I WRITE THIS BECAUSE WITH SO MANY PRO SE LITIGANTS AND UNINFORMED LAWYERS WEIGHING IN IT IS SOMETIMES NECESSARY TO CLARIFY THE ISSUES.
Quiet Title is not a defense. If used defensively you will most likely lose your case and also unintentionally waive rights that you might not even know you had. The fact that it is being used as a defense it testament to the number of bad decisions we get. They are not really bad. They are inevitable because “quiet title” was presented incorrectly.
You can say what you want about the rules being burdensome, but rules are necessary to make sure that everyone is doing the same thing in the same way. Otherwise there would be chaos.
So here is the deal: Quiet Title is a lawsuit, also known as a cause of action. There are numerous example of quiet title lawsuits in the forms on this blog and in the articles. I think there are even some forms in the comments.
You are seeking the Court to enter an order in which the Judge signs a piece of paper (Final Judgment) that declares the TITLE rights of the parties with respect to a particular piece of property.
The Judgment is entered in civil court clerk’s office but then you must also record it in the title registry.
Normally, homeowners seek to have their title determined to be unencumbered by the claims of one or more defendants who have either expressed their claim somehow or who appear in the title record but actually (factually) lack any interest in the particular piece of real property that is the subject matter of the lawsuit.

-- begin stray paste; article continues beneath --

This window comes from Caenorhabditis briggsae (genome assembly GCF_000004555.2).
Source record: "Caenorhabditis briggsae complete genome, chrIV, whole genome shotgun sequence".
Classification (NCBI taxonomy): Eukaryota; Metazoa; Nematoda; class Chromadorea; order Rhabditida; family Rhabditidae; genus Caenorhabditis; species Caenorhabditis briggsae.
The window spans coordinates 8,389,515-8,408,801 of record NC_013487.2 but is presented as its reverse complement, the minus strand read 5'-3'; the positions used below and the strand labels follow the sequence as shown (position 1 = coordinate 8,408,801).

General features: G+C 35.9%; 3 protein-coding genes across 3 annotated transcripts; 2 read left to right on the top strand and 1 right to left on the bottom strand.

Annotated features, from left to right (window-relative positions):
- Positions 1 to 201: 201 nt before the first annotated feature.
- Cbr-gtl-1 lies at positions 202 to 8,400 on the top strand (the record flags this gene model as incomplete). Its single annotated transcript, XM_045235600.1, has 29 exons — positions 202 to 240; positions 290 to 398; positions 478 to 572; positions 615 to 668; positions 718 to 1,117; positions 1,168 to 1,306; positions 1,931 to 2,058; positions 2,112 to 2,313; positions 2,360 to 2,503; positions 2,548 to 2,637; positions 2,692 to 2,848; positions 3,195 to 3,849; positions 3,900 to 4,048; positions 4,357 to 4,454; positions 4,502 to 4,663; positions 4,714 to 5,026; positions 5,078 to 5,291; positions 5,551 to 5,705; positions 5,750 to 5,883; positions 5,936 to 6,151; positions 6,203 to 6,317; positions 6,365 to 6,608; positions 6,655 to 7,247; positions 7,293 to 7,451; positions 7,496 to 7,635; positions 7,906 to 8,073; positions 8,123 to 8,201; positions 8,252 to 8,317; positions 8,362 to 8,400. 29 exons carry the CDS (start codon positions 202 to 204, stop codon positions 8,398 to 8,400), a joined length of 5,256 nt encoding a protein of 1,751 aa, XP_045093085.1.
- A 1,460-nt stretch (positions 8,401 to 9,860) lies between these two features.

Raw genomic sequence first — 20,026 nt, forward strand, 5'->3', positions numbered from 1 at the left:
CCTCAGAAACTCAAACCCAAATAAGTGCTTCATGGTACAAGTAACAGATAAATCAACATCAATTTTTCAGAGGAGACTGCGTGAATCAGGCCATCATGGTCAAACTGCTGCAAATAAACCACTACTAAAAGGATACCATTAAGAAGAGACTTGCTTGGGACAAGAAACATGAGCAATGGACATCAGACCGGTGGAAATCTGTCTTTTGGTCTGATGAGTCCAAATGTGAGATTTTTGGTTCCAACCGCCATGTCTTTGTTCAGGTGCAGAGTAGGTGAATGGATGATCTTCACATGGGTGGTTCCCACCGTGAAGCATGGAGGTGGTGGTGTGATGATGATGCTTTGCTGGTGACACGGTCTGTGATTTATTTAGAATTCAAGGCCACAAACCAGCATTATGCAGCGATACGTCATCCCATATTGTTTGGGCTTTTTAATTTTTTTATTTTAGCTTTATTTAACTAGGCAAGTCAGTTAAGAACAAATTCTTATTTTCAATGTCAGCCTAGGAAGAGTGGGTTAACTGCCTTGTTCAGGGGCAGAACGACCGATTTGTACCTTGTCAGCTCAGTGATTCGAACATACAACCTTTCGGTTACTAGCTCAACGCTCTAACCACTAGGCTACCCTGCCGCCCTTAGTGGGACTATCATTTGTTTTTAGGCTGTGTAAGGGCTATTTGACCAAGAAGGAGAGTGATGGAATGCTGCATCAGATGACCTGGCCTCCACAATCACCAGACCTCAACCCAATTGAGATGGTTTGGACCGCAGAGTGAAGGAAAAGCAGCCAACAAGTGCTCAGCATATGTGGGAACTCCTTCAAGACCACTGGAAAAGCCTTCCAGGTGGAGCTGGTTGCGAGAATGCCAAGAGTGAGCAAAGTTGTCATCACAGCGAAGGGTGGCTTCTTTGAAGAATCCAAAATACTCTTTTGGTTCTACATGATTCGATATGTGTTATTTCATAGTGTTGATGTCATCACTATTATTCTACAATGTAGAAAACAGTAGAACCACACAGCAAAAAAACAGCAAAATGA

Typically, and most easily you have a Plaintiff or Petitioner, as it may be called who files the lawsuit. That is usually the Homeowner but it could be another lien-holder who believes that the title encumbrances to be either invalid or inferior to their own lien (see articles on HOA liens for assessments).
The Petitioner Homeowner is asking the Court for a declaration that says the Petitioner’s title is in fee simple absolute and that it is not encumbered by the lien that appears in the title registry by way of a mortgage deed or deed of trust.
The Petitioner must tell the court why that lien that is recorded in the title registry is not valid or has a lower priority than the title of the homeowner. Normally the reason is something like the fact that the record contains a lien in favor of Company X but that no money is owed to Company X and that therefore there is no obligation, which therefore means that there is no note that could be introduced as evidence of a non-existent obligation and in turn means that the mortgage lien is securing an obligation that does not exist, possibly never existed. There are other reasons too that you can use. See articles on this Blog.
The target should most likely be the originating lender as that would destroy the chain of title FROM the originating lender, unless there are already assignments recorded. If there are assignments recorded you may want to name those who hold those assignments as Defendants or respondents, as they be called, to clear their supposed interests, base upon robo-signing or any number of other reasons.
Quiet Title is not about the obligation and does not wipe out the obligation. It merely declares that one or more liens cannot be enforced and should be removed from the title registry. You will see some cases where pro se litigants lost — because they did not plead or prove their case correctly. If you look at quiet title actions in which both sides are institutions you will find plenty of support for what you are doing.
Filed under: bubble, CDO, CORRUPTION, currency, Eviction, foreclosure, GTC | Honor, Investor, Mortgage, securities fraud | Tagged: bankruptcy, borrower, countrywide, disclosure, foreclosure, foreclosure defense, foreclosure offense, foreclosures, fraud, LOAN MODIFICATION, modification, quiet title, rescission, RESPA, securitization, TILA audit, trustee, WEISBAND |